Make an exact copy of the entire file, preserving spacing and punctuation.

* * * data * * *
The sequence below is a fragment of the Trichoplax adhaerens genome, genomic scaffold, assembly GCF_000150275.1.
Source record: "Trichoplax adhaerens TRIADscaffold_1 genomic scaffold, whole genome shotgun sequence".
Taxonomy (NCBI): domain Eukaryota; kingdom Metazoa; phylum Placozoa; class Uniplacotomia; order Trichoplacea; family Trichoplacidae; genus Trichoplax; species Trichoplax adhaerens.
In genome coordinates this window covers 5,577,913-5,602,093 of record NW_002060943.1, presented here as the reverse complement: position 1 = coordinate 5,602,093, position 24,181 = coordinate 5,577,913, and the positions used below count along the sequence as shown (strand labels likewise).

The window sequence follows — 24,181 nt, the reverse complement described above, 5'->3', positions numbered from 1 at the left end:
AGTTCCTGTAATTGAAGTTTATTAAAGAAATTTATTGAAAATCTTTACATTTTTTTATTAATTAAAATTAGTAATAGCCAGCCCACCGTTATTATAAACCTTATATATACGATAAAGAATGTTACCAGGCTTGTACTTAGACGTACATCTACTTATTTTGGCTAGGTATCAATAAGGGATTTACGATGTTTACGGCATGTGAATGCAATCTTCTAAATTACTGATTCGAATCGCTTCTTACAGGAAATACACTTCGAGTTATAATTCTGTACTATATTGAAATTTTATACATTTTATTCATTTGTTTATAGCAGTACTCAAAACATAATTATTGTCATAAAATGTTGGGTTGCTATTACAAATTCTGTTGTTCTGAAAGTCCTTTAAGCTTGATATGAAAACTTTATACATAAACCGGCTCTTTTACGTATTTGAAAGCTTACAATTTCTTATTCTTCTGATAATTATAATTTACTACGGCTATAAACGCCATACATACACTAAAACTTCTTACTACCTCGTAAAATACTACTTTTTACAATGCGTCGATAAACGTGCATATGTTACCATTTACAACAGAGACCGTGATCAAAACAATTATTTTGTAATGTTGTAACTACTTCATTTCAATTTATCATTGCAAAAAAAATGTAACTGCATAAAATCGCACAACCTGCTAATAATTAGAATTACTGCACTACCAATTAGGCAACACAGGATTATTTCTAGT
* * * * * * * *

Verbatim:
The sequence below is a fragment of the Trichoplax adhaerens genome, genomic scaffold, assembly GCF_000150275.1.
Source record: "Trichoplax adhaerens TRIADscaffold_1 genomic scaffold, whole genome shotgun sequence".
Taxonomy (NCBI): domain Eukaryota; kingdom Metazoa; phylum Placozoa; class Uniplacotomia; order Trichoplacea; family Trichoplacidae; genus Trichoplax; species Trichoplax adhaerens.
In genome coordinates this window covers 5,577,913-5,602,093 of record NW_002060943.1, presented here as the reverse complement: position 1 = coordinate 5,602,093, position 24,181 = coordinate 5,577,913, and the positions used below count along the sequence as shown (strand labels likewise).

The window sequence follows — 24,181 nt, the reverse complement described above, 5'->3', positions numbered from 1 at the left end:
AGTTCCTGTAATTGAAGTTTATTAAAGAAATTTATTGAAAATCTTTACATTTTTTTATTAATTAAAATTAGTAATAGCCAGCCCACCGTTATTATAAACCTTATATATACGATAAAGAATGTTACCAGGCTTGTACTTAGACGTACATCTACTTATTTTGGCTAGGTATCAATAAGGGATTTACGATGTTTACGGCATGTGAATGCAATCTTCTAAATTACTGATTCGAATCGCTTCTTACAGGAAATACACTTCGAGTTATAATTCTGTACTATATTGAAATTTTATACATTTTATTCATTTGTTTATAGCAGTACTCAAAACATAATTATTGTCATAAAATGTTGGGTTGCTATTACAAATTCTGTTGTTCTGAAAGTCCTTTAAGCTTGATATGAAAACTTTATACATAAACCGGCTCTTTTACGTATTTGAAAGCTTACAATTTCTTATTCTTCTGATAATTATAATTTACTACGGCTATAAACGCCATACATACACTAAAACTTCTTACTACCTCGTAAAATACTACTTTTTACAATGCGTCGATAAACGTGCATATGTTACCATTTACAACAGAGACCGTGATCAAAACAATTATTTTGTAATGTTGTAACTACTTCATTTCAATTTATCATTGCAAAAAAAATGTAACTGCATAAAATCGCACAACCTGCTAATAATTAGAATTACTGCACTACCAATTAGGCAACACAGGATTATTTCTAGT